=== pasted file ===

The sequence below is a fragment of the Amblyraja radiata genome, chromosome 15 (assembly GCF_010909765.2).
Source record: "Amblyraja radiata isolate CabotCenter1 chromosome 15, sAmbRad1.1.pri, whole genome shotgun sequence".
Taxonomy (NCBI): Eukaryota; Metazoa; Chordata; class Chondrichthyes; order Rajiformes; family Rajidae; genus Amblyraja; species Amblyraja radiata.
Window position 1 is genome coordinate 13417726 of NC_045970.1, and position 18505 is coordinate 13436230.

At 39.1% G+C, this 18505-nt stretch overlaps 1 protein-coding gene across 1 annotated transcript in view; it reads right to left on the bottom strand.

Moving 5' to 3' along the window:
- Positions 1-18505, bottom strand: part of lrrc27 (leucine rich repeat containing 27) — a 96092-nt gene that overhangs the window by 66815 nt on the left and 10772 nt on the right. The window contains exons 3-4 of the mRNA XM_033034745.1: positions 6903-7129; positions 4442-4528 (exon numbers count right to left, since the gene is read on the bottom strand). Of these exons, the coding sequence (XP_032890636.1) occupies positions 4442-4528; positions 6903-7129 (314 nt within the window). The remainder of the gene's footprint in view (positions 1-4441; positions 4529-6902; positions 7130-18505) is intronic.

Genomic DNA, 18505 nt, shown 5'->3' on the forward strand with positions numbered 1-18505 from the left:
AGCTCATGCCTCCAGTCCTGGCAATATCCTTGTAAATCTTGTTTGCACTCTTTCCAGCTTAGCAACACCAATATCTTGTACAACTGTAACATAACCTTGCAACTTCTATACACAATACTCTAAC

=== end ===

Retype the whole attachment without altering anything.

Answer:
The sequence below is a fragment of the Amblyraja radiata genome, chromosome 15 (assembly GCF_010909765.2).
Source record: "Amblyraja radiata isolate CabotCenter1 chromosome 15, sAmbRad1.1.pri, whole genome shotgun sequence".
Taxonomy (NCBI): Eukaryota; Metazoa; Chordata; class Chondrichthyes; order Rajiformes; family Rajidae; genus Amblyraja; species Amblyraja radiata.
Window position 1 is genome coordinate 13417726 of NC_045970.1, and position 18505 is coordinate 13436230.

At 39.1% G+C, this 18505-nt stretch overlaps 1 protein-coding gene across 1 annotated transcript in view; it reads right to left on the bottom strand.

Moving 5' to 3' along the window:
- Positions 1-18505, bottom strand: part of lrrc27 (leucine rich repeat containing 27) — a 96092-nt gene that overhangs the window by 66815 nt on the left and 10772 nt on the right. The window contains exons 3-4 of the mRNA XM_033034745.1: positions 6903-7129; positions 4442-4528 (exon numbers count right to left, since the gene is read on the bottom strand). Of these exons, the coding sequence (XP_032890636.1) occupies positions 4442-4528; positions 6903-7129 (314 nt within the window). The remainder of the gene's footprint in view (positions 1-4441; positions 4529-6902; positions 7130-18505) is intronic.

Genomic DNA, 18505 nt, shown 5'->3' on the forward strand with positions numbered 1-18505 from the left:
AGCTCATGCCTCCAGTCCTGGCAATATCCTTGTAAATCTTGTTTGCACTCTTTCCAGCTTAGCAACACCAATATCTTGTACAACTGTAACATAACCTTGCAACTTCTATACACAATACTCTAAC